Cruddas describes the government’s strategy as “destructive”, rather than conservative. “In terms of what they’re doing to the military, to the NHS, to the welfare state, which are the products of the endeavours of previous generations, they’re unravelling the essential fabric of this country,” he told me.
In Soutphommasane’s view, Ed Miliband could yet succeed where his Australian counterparts failed and develop a convincing “nation-building story”. “The task of rebuilding and reshaping the British economy after the financial crisis and after austerity is something that could be a patriotic project,” he says.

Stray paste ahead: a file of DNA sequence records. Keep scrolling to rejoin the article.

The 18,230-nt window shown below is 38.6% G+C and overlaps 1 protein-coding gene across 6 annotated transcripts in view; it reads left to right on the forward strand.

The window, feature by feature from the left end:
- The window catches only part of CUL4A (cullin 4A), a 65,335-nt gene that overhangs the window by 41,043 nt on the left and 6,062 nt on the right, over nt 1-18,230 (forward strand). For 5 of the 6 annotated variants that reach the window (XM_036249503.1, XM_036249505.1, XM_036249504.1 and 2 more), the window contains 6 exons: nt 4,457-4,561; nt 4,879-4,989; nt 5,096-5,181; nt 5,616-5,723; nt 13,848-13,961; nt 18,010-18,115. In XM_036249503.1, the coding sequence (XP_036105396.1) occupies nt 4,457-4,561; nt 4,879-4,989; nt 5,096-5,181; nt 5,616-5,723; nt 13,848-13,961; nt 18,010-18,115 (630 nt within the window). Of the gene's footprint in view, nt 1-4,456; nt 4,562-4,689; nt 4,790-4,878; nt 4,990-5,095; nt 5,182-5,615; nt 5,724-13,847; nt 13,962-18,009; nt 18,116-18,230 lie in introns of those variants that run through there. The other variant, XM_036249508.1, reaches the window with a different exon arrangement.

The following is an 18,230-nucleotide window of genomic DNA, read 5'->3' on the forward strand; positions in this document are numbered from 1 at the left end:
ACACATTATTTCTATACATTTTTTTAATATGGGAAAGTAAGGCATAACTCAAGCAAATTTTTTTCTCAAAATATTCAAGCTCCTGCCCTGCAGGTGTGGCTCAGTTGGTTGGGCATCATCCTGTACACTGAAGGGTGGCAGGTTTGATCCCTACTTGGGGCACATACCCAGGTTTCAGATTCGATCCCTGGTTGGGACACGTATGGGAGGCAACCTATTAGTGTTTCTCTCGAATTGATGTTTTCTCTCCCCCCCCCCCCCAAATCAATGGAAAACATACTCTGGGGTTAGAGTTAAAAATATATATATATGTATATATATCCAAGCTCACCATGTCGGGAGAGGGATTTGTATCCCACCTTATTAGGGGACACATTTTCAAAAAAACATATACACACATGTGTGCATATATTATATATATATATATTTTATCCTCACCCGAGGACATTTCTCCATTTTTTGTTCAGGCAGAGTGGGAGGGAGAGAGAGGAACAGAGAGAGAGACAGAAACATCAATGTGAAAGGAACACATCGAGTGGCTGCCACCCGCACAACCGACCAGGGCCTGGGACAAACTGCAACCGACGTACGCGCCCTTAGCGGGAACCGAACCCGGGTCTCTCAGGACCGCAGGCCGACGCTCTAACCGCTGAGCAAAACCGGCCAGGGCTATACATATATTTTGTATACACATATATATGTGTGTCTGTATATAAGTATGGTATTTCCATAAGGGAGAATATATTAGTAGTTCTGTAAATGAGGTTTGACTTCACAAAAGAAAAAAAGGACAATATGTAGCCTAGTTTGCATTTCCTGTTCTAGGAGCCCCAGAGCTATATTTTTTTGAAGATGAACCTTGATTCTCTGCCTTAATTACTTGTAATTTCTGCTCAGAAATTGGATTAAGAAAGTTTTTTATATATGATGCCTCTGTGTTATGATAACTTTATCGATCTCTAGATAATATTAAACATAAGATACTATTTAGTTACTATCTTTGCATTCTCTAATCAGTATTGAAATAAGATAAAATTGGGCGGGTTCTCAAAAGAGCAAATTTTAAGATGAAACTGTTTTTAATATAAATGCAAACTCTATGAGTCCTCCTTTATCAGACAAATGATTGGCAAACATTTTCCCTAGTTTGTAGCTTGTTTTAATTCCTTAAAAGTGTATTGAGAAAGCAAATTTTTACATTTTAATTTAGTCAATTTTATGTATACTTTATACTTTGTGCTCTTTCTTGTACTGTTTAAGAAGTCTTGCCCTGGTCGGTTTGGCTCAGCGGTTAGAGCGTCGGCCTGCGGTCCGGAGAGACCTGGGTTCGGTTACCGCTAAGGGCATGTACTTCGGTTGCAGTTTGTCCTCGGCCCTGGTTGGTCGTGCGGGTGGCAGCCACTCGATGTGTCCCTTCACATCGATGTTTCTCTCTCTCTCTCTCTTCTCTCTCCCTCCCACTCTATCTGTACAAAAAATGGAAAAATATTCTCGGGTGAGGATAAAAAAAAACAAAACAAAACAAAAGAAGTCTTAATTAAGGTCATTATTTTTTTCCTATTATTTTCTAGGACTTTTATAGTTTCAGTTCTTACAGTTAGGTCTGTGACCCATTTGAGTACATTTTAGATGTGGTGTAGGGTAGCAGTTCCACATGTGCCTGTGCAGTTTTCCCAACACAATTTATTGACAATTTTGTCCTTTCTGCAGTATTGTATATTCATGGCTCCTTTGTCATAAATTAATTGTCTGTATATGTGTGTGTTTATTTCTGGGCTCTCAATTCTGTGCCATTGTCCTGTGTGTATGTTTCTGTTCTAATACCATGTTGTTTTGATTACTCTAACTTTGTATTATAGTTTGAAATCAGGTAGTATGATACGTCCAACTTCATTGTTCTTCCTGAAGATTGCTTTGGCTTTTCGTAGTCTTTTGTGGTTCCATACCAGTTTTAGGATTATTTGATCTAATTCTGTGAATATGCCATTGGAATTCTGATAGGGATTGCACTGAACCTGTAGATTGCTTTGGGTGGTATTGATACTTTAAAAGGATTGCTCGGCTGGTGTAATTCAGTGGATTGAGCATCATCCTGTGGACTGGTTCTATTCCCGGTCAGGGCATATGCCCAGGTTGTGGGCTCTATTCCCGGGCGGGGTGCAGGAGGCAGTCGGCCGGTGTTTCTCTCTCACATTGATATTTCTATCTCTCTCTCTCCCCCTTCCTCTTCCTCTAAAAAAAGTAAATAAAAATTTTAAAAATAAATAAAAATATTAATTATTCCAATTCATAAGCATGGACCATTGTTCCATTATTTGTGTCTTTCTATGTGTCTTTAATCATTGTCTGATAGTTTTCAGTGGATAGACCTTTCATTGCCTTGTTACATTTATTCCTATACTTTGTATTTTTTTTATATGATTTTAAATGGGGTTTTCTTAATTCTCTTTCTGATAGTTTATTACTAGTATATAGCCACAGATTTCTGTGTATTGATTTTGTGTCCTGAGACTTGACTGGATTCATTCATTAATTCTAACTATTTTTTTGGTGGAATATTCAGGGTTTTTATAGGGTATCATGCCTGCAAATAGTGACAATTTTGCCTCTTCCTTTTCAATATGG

In 1945, Clement Attlee campaigned on the promise of building a “new Jerusalem” in postwar Britain. Nearly 70 years later, a patriotic vow to “rebuild Britain” has the potential once again to sweep Labour to power.
George Eaton is editor of The Staggers, the New Statesman’s rolling political blog